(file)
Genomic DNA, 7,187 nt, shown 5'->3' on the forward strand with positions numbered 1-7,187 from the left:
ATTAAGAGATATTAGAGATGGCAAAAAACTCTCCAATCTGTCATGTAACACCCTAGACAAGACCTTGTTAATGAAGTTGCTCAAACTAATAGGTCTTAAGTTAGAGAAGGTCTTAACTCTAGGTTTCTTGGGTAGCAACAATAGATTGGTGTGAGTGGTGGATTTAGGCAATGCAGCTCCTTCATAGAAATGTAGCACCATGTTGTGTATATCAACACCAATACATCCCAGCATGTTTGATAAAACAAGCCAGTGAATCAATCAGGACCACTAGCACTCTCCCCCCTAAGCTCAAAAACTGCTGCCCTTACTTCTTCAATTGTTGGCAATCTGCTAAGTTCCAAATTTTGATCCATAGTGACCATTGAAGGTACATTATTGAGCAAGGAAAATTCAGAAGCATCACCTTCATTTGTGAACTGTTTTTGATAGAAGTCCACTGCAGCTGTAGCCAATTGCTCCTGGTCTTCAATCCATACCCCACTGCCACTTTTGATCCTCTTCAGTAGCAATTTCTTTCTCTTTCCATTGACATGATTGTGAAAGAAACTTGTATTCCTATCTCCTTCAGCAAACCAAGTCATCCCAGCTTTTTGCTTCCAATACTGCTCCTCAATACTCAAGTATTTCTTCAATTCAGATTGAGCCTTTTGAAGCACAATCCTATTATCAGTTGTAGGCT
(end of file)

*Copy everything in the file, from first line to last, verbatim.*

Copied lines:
Genomic DNA, 7,187 nt, shown 5'->3' on the forward strand with positions numbered 1-7,187 from the left:
ATTAAGAGATATTAGAGATGGCAAAAAACTCTCCAATCTGTCATGTAACACCCTAGACAAGACCTTGTTAATGAAGTTGCTCAAACTAATAGGTCTTAAGTTAGAGAAGGTCTTAACTCTAGGTTTCTTGGGTAGCAACAATAGATTGGTGTGAGTGGTGGATTTAGGCAATGCAGCTCCTTCATAGAAATGTAGCACCATGTTGTGTATATCAACACCAATACATCCCAGCATGTTTGATAAAACAAGCCAGTGAATCAATCAGGACCACTAGCACTCTCCCCCCTAAGCTCAAAAACTGCTGCCCTTACTTCTTCAATTGTTGGCAATCTGCTAAGTTCCAAATTTTGATCCATAGTGACCATTGAAGGTACATTATTGAGCAAGGAAAATTCAGAAGCATCACCTTCATTTGTGAACTGTTTTTGATAGAAGTCCACTGCAGCTGTAGCCAATTGCTCCTGGTCTTCAATCCATACCCCACTGCCACTTTTGATCCTCTTCAGTAGCAATTTCTTTCTCTTTCCATTGACATGATTGTGAAAGAAACTTGTATTCCTATCTCCTTCAGCAAACCAAGTCATCCCAGCTTTTTGCTTCCAATACTGCTCCTCAATACTCAAGTATTTCTTCAATTCAGATTGAGCCTTTTGAAGCACAATCCTATTATCAGTTGTAGGCT